Miguel Abadía Méndez

Miguel Abadía Méndez (July 5, 1867 – May 9, 1947)[1] was the 12th President of Colombia (1926–1930). A Conservative party politician, Abadía was the last president of the period known as the Conservative Hegemony, running unopposed and forming a one party Cabinet.

Miguel Abadía Méndez
12th President of Colombia
In office
7 August 1926 – 7 August 1930
Preceded byPedro Nel Ospina
Succeeded byEnrique Olaya Herrera
Minister of Government
In office
2 January 1924 – 8 June 1925
PresidentPedro Nel Ospina
Preceded byJosé Ulises Osorio
Succeeded byRamón Rodríguez Diago
In office
6 December 1920 – 7 March 1921
PresidentMarco Fidel Suárez
Preceded byLuis Cuervo Márquez
Succeeded byLuis Cuervo Márquez
In office
15 September 1914 – 7 August 1918
PresidentJosé Vicente Concha
Preceded byClodomiro Ramírez
Succeeded byPedro Antonio Molina
In office
11 December 1909 – 7 August 1910
PresidentRamón González Valencia
Preceded byAlejandro Botero Uribe
Succeeded byLuis Felipe Campo
Minister of Public Instruction
In office
3 May 1919 – 19 September 1921
PresidentMarco Fidel Suárez
Preceded byJosé Francisco Insignares
Succeeded byEduardo Restrepo Sáenz
In office
31 July 1900 – 11 July 1901
PresidentJosé Manuel Marroquín
Preceded byMarco Fidel Suárez
Succeeded byFacundo Mutis Durán
Minister of Finance
In office
11 July 1901 – 30 January 1902
PresidentJosé Manuel Marroquín
Preceded byPedro Antonio Molina
Succeeded byJose Ramón Lago
Personal details
Miguel Abadía Méndez

(1867-07-05)5 July 1867
Coello, Tolima, U.S. Colombia
Died9 May 1947(1947-05-09) (aged 79)
Fomeque, Cundinamarca, Colombia
Political partyConservative
Spouse(s)Felisa Santamaría Restrepo (-1921)
Leonor de Velasco Álvarez (1926-)
Alma materOur Lady of the Rosary University (LLD)

Political career edit

Abadía, as a young lawyer, was a professor and MP. He was appointed as Minister of Education and Minister of Government by president Pedro Nel Ospina.[2] In 1926, Abadía runs for president as the sole candidate of the Colombian Conservative Party. The Colombian Liberal Party did not participate in this election. Thus, Abadía was elected president for the presidential term of 1926–1930. At the end of his term, a 20-year period of rule by the conservatives came to an end.[2]

Presidency (1926-1930) edit

Abadía, as president, had to face the difficult economic situation and world recession caused by the Great Depression. He was forced to apply the Law of 1922 by which the government was authorized to borrow money from foreign countries. His administration borrowed an enormous sum (70 million pesos) from the United States of America, mainly to promote infrastructure which greatly alleviated the unemployment situation. These borrowed funds were invested mainly in the construction of roadways, railways, waterways and sea ports.[2]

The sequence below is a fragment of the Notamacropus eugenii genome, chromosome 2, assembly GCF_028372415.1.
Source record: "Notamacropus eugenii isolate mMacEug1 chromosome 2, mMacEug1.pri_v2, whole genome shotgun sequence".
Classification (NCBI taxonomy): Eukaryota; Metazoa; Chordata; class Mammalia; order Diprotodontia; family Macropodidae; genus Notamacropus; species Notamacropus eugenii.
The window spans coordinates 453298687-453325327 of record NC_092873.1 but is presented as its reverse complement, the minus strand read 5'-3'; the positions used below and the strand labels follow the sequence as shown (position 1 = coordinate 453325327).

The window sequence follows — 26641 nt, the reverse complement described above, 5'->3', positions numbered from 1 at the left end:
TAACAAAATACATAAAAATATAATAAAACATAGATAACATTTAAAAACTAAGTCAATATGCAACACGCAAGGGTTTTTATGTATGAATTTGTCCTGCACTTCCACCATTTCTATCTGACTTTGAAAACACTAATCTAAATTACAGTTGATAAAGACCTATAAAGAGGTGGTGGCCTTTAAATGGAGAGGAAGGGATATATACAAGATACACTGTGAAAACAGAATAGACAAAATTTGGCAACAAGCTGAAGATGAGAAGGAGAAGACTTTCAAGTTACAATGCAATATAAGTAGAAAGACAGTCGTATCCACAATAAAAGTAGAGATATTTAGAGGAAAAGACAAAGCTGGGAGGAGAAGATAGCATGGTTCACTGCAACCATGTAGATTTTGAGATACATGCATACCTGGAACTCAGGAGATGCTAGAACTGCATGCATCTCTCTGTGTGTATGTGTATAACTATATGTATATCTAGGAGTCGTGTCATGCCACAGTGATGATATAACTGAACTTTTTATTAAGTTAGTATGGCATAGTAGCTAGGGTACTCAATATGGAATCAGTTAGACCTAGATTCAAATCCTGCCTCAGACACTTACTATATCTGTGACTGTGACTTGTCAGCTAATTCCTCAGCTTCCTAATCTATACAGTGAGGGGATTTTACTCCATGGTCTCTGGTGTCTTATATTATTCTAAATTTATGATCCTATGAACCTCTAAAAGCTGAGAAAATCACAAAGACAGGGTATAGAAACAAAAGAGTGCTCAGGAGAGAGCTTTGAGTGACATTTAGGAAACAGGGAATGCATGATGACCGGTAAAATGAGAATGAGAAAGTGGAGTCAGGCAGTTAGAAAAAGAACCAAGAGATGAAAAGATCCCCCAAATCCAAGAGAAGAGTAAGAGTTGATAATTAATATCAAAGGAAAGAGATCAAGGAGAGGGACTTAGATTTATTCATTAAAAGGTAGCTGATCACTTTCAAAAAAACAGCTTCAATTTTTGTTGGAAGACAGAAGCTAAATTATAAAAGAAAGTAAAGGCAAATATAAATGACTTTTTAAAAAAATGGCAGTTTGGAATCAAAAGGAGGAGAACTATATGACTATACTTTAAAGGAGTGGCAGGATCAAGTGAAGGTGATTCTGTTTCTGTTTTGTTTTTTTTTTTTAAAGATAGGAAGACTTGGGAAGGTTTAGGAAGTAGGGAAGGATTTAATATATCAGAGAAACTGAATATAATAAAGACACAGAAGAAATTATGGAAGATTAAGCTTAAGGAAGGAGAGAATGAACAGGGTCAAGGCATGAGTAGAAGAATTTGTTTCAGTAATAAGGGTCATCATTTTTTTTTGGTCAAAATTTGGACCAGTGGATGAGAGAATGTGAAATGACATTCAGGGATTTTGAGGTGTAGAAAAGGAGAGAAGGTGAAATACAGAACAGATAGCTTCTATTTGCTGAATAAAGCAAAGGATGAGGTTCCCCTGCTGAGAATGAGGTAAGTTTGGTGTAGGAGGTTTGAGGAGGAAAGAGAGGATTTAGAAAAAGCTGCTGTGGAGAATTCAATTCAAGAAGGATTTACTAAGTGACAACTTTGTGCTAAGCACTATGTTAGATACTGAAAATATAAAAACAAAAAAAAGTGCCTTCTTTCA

The economy was in a severe depression and the unemployment was very high. This caused a widespread social and political unrest across the nation. In 1929 Abadía sent the Colombian Army to Ciénaga where farmers were striking over horrid working conditions, they called for a minimum wage, mandatory insurance, end of hiring through sub-contractors, and an end of paying workers company coupons instead of Pesos. The soldiers shot the striking workers, massacring them in the Banana Massacre, those killed range from 100 to 2,000 dead. This event caused outrage in the Colombian Public and led to the explosion of Leftist and Revolutionary organizations, which caused the Bogotazo. Leading to a civil war entitled La Violencia. Which would be the roots for FARC and the Colombian Conflict. Worker discontent arose in the form of labor unions in 1928. With two major strikes one in the banana growing region of the State of Magdalena against the monopoly the United Fruit Company and one in the State of Santander against the Tropical Oil Company. By 1929 the civil unrest had reached Bogotá, where the students of local Universities orchestrated street protests. Abadía imposed Martial Law to maintain power.[3]